The UK Dementia Research Institute has appointed its seventh research centre – a £20 million facility based at Imperial College London, which will be tasked with developing new technologies to help people live in ‘dementia-friendly’ homes, as well as gathering insights into how the condition develops.
With the collaboration of the University of Surrey, the new centre will bring together scientists, engineers and doctors to develop existing and early-stage technologies that can be integrated in the patient’s home, continually assessing their physical and mental well-being – and alerting clinicians early to any problems.
These technologies will include: sensors that track vital signs as well as movement and sleep; AI to flag changes in movement patterns or fluctuations in body temperature, technology to track behaviour (for example, in relation to memory and cognitive function); sleep tracking (disturbed sleeping patterns are a common factor for dementia patients); home-tests for common infections; and robotic devices that interact with people and can alert patients to safety risks posed by events such as spillage or kitchen equipment being left on.
What’s the impact?
Opening on 1 June, the new centre will take a patient-centric approach to complement the neurobiology focus of much current research in the country. Resulting technologies will enable dementia patients to live better lives in their own homes for longer, and generate rich data to help scientists better understand the underlying causes and progression of the condition.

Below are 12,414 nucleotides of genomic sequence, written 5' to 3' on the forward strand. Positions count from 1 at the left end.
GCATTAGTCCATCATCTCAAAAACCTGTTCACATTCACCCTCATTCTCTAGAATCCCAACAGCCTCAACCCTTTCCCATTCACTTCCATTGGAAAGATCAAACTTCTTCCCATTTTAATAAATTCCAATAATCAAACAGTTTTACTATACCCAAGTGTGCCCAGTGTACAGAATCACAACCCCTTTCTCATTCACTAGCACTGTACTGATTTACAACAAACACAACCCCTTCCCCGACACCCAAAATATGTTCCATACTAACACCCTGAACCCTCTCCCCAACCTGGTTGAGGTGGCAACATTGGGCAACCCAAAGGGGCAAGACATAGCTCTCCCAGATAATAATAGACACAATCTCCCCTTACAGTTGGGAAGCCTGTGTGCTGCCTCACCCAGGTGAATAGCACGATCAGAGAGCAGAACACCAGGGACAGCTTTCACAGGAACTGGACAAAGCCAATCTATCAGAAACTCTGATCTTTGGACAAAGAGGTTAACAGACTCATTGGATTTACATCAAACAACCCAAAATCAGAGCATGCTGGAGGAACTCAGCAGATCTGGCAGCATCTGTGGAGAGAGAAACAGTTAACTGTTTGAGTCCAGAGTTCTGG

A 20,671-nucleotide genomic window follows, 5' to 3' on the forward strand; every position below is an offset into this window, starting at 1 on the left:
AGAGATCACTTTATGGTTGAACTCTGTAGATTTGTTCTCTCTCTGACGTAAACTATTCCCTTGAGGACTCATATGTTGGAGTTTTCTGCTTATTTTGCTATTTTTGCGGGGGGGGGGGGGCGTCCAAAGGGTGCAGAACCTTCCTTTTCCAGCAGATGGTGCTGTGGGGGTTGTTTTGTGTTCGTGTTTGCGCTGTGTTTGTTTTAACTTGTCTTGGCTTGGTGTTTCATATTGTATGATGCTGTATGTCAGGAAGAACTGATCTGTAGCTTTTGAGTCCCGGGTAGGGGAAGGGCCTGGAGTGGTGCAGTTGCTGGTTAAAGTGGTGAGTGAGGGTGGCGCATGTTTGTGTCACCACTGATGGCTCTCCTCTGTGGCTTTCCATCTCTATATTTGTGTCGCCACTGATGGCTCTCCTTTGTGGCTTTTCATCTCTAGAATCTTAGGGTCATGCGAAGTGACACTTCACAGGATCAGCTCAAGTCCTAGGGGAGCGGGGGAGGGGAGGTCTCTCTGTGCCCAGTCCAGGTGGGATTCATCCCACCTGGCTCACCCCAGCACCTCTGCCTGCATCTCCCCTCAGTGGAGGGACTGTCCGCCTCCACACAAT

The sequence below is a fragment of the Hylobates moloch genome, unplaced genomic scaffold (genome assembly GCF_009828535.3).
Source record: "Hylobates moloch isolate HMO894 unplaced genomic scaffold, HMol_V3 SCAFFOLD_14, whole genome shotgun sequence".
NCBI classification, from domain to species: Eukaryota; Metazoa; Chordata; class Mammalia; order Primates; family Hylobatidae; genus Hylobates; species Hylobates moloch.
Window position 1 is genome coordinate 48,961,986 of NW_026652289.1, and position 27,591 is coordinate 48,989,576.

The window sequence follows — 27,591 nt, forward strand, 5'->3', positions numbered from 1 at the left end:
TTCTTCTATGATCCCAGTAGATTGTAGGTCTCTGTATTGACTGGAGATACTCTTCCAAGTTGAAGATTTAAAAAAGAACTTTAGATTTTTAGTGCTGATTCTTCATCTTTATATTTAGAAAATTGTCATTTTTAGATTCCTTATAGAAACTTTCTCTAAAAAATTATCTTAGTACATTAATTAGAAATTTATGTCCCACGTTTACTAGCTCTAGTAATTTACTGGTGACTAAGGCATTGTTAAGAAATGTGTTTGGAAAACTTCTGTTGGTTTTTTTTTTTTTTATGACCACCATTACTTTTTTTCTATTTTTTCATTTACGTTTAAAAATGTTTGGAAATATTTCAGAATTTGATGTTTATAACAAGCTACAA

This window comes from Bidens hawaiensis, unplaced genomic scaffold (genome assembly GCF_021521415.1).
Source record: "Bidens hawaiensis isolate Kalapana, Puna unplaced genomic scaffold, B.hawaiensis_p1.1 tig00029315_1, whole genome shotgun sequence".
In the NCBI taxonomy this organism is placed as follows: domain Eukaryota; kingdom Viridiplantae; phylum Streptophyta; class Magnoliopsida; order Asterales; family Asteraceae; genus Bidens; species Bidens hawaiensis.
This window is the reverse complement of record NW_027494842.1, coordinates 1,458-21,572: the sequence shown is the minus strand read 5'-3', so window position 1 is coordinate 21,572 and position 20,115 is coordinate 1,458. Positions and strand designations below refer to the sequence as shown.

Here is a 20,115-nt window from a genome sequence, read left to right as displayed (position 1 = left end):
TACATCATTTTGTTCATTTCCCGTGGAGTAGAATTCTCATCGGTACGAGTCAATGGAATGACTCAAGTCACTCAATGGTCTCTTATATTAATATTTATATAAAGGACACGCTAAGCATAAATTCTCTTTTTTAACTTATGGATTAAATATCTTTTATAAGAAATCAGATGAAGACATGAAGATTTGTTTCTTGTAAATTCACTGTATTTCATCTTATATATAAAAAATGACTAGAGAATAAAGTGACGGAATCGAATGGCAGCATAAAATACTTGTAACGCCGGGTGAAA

“The vision for this centre is to use patient-centred technology to help people affected by dementia to live better and for longer in their own homes,” said Professor David Sharp, neurologist at Imperial College London, and associate director of the new centre.
What’s the trend?
The latest figures suggest that one in four hospital beds are occupied by people with dementia – and 20% of these admissions are due to preventable causes such as falls, dehydration and infections.
“The new technologies we develop will improve our ability to support people in their homes,” said Professor Sharp. “They will allow us to intervene at an early stage, to prevent the crises that so often lead to hospital stays, or a move to a care home. What’s more, we’ll be able to improve our understanding of dementia onset and progression.”
On the record
“The technologies involved in this project will enable people to live independently at home whilst not sacrificing their care,” said Professor Payam Barnaghi, Professor of Machine Intelligence at the University of Surrey.
“Working with the latest machine learning capabilities means the technology we’re using will be able to get better at spotting warning signs and events that require intervention. Doctors will be able to have confidence in their ability to monitor people remotely and to react quickly to any worrying changes. Improving the quality of life of people with dementia is crucial to their and their families overall wellbeing.”